We will this summer be spending 13 nights in Tanzania (Selous, Ruaha and Northern Serengeti). I already booked this trip in September last year. As we are a family of five we would not have been able to fit this trip in our budget if we had waited much longer. One of the places has 8 furnished tents, the other one only 6 and for our family I already need two of them.
By booking early I also managed to get a discount between 20% and 50% on the published rates of the camps due to combining two new camps in Ruaha and Selous where there was in 2012 an introductionary promotional offer which they extended to our 2013 reservation. This offer is no longer shown on their site in 2013. In the third camp in case you stay longer than 4 nights a discount of 20% applies to the entire booking. Safari is of course not a cheap holiday but there is a fine line between it being still more or less affordable and it becoming outrageously expensive.
In addition, Tanzania offers child discounts for children under 16 years and not 12 years as is the case in most other African countries. In two of the camps where we will be staying, one child stays for free and the two other ones pay 50% of the promotional adult rate. If we had travelled as a couple at the published rates it would have costed us more than what we are now paying for our family of five.
What eats my budget are the internal flights as here the full rate for five people applies. If you are on a budget you should be able to combine the Ruaha and Selous parks. Flying from Ruaha over Arusha to Kotagende in the northern Serengeti is probably a stretch but I absolutely wanted to see the wildebeest migration away from the crowds on the Kenyan side of the Mara river. There was thus not really any alternative to flying to get to the northern Serengeti.
For our international flights, we are flying with Ethiopian airlines, which turned out the cheapest option as we wanted to plan in a stop-over in Ethiopia and Ethiopian airlines does not charge more if you are flying out from a different airport. The multi-destination ticket (1) Brussels-Dar-Es-Salaam (2) Kilimanjaro-Addis Ababa (3) Addis Ababa-Brussels was not more expensive than a return flight to the same destination in Tanzania.
We picked the parks in the south as we have travelled already the classic Northern Tanzania safari circuit in 2011. The parks in Southern Tanzania are not crowded which is a big advantage. Those of you that have read already some other of my blog posts know that the sight of a lion being surrounded by 20+ safari vehicles in the Masai Mara or Serengeti during high season is not my definition of a true wilderness experience. In addition Selous has the highest density of the endangered African wild dog. With my luck with wild dogs it probably won't happen that we see them but there will be more enough other wildlife around and hopefully I will come back with some good photographs.
In my blogpost of December 2013 on the Angolan himba boy with albinism suffering from heavy burning wounds near Serra Cafema at the Kunene river, I got an update on his condition from a traveller that visited the region in May 2014. On the picture below the boy is completely covered and he seems in a much better health condition than when I saw him.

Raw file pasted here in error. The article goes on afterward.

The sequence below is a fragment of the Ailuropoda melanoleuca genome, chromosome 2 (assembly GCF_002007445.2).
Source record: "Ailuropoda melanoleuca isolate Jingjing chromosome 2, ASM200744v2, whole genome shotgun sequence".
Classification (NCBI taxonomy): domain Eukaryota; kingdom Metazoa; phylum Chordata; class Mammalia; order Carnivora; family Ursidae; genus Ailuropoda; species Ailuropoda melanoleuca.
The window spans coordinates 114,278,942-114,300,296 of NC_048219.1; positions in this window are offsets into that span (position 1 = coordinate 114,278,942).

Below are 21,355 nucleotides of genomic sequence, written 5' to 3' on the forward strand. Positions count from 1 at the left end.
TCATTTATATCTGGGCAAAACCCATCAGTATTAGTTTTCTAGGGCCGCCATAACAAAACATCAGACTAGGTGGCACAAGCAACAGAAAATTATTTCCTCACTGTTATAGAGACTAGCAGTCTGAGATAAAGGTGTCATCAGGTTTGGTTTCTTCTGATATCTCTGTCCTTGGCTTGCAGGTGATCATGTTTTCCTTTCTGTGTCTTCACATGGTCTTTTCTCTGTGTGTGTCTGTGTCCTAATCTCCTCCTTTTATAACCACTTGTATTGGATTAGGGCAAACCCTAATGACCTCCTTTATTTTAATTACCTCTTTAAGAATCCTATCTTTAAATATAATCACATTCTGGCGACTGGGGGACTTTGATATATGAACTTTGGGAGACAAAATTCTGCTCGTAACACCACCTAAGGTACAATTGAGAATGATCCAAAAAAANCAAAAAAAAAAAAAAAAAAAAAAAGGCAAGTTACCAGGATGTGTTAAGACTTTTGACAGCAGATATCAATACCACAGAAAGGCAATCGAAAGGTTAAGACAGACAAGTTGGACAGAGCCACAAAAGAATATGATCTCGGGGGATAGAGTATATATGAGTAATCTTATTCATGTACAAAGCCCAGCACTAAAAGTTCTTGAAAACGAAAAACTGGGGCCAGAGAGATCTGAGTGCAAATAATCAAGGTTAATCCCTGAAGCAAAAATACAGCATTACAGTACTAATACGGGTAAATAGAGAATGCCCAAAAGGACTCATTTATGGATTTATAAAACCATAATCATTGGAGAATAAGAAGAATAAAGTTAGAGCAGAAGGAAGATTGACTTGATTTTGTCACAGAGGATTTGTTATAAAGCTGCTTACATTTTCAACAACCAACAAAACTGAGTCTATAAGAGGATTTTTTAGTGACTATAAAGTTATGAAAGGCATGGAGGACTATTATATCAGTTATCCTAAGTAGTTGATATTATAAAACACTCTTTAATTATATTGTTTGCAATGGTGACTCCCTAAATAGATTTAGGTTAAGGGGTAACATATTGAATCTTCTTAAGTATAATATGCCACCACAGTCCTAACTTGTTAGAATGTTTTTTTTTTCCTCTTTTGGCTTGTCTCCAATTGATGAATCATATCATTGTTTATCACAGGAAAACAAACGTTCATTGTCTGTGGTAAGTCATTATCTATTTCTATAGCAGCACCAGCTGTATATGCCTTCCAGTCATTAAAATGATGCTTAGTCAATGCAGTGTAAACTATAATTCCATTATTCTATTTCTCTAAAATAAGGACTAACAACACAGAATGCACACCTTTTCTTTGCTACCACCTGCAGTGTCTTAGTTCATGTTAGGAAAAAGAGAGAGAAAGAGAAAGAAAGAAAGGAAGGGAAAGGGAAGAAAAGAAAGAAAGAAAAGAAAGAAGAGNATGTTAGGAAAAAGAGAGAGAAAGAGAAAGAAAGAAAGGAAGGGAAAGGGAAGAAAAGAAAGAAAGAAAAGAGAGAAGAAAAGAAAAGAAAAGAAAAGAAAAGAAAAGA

Thank you Volker A. for sending me the picture.
If you are going to Wilderness' Serra Cafema camp in Northern Namibia you may want to consider leaving any excess sun protection for the boy. If you have any pictures , I would be very happy if you could share them with me.
In April 2014 I had the opportunity to visit the falcon hospital in Abu Dhabi. It is an impressive facility where the hunting falcons of the sheiks are treated. From clipping and sharpening of the nails over replacement of broken feathers to complicated surgery, the clinique does all of it.
More of my images from my visit to the falcon hospital can be found in this gallery http://www.withinafrica.com/p558133111
I get asked frequently how I manage to photograph people I do not know. In April I was travelling through the empty quarter in the Liwa desert in Abu Dhabi and I saw this group of Arab men at the other side of the salt lake taking pictures .
I walked to the other side while photographing my colleagues until I was standing next to the men and then I just smiled and asked if I could photograph them.
My colleague captured my approach to make contact. Thank you Maria-Louisa!
In early April 2014 I was for work in Abu Dhabi. It provided me with the unique opportunity to finally meet my photographer friend Julian John. As I had a free evening Julian took me to the big mosque. Especially in the evening light the mosque provided many fantastic photographic opportunities. I was allowed inside without having to wear an abaya dress as te guard deemed my buff sufficient to qualify as a head scarf. After twenty minutes photographing the inside of the mosque the mullah came to throw me out as he was of a different opinion than the guard and told me to come back in with an abaya.
While Julian was still photographing the inside of the mosque I decided not to search for an abaya but to wait outside instead. I am so happy that I did as I got the opportunity to photograph those muslim women taking pictures with their phones.
The visit to the mosque ended with a great dinner with Julian and his wife. Thank you both! You can check out Julian's great photographs on http://500px.com/sandtasticdays